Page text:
This is a good place to let my activity rate slow down to a snail’s pace and the time, day and date fade into oblivion along with reason to care. There are no other campers in site, no designated camp sites, miles and miles of surrounding Bureau of Land Management natural space. My mind keeps comparing here to Big Cypress National Preserve ( on the west side of the EverGlades. There it is lush and green teaming with wildlife, both animals and plants including panthers, bears, bromeliads and more. Here in the wetlands the saw grass looks like the everglades and there are herons and egrets like there, but it’s surrounded by desert, so all those arid environment critters are here, too. Of course those are not numerous. In my first days here this year, Mother Nature hasn’t shown me anything spectacular, yet, but I’ve seen bobcat tracks, heard coyote pups yapping and burros heehawing and know the spectacular will appear. In previous visits I’ve seen a big horned owl, burros, lizards, eagles, water birds and a lot more. Tonight I may scout around my nest (slide-in camper on a pickup truck) to see what’s moving at dusk.
Today I made fish soup for my evening meal and as I sit here in the 80-degree sun with a stiff breeze blowing (too hard to ride my bike into) it’s steeping.  Shrimp and fish (mostly varieties of snapper), which I froze while I was in Florida, will be frequent menu ingredients for me here in the desert. I’ve already had conch tacos, which were delicious. I stewed puppy drum fish, then boiled a bunch of diced potatoes, the major ingredient. When they were soft I added diced tomatoes, green pepper, and onion with juice left over from the conch, plus I put some fiesta cheese blend in the soup. I always put a goodly portion of black pepper in too. It’ll go good with taco chips. Now it’s nap time, so I can stay up and see what critters will appear.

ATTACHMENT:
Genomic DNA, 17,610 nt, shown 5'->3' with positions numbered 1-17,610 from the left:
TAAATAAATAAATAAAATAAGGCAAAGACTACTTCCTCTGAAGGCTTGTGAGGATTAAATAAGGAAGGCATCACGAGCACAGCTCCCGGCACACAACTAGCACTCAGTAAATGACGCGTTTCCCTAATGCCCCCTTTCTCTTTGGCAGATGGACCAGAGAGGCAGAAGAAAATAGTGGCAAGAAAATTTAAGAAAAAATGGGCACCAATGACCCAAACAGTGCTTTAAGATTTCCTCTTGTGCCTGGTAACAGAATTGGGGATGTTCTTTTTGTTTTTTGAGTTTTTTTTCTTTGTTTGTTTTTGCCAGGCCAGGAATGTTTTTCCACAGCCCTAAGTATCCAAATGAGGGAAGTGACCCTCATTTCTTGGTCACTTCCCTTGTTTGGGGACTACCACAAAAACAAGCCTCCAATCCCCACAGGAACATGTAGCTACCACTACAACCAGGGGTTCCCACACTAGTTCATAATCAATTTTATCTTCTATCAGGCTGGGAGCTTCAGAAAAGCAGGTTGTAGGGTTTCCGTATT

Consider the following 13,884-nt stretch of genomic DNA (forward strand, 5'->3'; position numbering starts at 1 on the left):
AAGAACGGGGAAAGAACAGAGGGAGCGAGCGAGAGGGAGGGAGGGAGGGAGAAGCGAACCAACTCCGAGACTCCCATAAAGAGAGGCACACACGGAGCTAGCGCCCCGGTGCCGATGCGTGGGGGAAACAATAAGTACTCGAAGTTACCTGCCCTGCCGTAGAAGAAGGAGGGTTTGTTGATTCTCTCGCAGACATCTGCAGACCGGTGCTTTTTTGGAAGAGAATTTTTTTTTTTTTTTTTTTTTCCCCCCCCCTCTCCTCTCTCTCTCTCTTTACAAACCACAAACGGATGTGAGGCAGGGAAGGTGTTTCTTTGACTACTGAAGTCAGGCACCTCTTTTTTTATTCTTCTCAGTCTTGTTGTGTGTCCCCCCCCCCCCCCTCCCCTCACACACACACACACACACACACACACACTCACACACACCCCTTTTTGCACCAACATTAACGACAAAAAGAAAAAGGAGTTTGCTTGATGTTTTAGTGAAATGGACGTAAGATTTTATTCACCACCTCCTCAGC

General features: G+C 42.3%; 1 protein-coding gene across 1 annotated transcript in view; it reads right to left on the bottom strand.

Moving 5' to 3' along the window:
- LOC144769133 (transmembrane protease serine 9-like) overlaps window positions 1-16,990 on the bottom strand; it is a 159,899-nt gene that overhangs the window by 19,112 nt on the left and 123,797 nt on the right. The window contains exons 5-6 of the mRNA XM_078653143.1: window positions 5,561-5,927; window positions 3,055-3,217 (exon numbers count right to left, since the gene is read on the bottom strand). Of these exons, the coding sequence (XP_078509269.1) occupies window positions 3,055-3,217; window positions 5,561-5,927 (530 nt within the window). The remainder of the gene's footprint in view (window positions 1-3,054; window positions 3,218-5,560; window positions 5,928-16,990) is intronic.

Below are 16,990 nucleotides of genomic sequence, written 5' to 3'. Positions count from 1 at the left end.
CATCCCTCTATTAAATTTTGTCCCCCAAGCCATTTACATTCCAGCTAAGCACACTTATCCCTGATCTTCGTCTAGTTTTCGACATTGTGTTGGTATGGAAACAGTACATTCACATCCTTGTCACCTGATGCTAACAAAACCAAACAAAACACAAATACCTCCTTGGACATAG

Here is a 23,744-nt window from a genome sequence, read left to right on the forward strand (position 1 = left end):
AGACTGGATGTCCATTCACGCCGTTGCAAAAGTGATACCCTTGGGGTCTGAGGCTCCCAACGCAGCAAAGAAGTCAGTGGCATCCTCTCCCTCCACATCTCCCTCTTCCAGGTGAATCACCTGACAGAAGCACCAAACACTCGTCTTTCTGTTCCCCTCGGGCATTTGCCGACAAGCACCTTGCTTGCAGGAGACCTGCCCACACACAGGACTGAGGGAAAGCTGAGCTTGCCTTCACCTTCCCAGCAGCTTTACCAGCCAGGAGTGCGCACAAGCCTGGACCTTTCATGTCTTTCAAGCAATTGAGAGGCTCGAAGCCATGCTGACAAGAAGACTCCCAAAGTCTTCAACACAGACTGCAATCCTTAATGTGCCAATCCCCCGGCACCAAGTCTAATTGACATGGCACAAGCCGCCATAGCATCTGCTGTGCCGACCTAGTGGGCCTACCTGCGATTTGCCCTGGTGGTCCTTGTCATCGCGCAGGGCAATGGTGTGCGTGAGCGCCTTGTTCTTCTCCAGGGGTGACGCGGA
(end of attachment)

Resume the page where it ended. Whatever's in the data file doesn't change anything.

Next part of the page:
I only slept 20 minutes, not long enough, but I’m awake, so I go for a walk before sunset to kill an hour. I wonder if I’m going to get any color in the sky. What nature shows me is nothing special just a woodpecker and a king fisher. Then I see a flock of dark colored birds fly into the wetland. Again it’s kind of ‘so what.’ It entices my curiosity, though, so I put my binoculars on them. Wait a minute ... they have long curved beaks and are wading birds, not ducks or swimmers. My sunset interest is replaced by my wonderment of what they are. Not egrets or herons, they have short bills. Maybe they’re Curlews or Wimbrels, but the light just shows them as dark colored waders with a probing bill.  Maybe something migrating through that I’ve never seen before. No matter; it’s a mystery for tomorrow. Hopefully a birding expert will be here, but now my fish chowder waits. It’s luscious; I’ll be making that again!  Will I go back out? It’s very dark, the moon will rise after midnight, and I have no interest in stepping on a snake, but there’s no pythons here, but there’s rattle snakes and side winders. 
Bob R  o.c.FotoGuy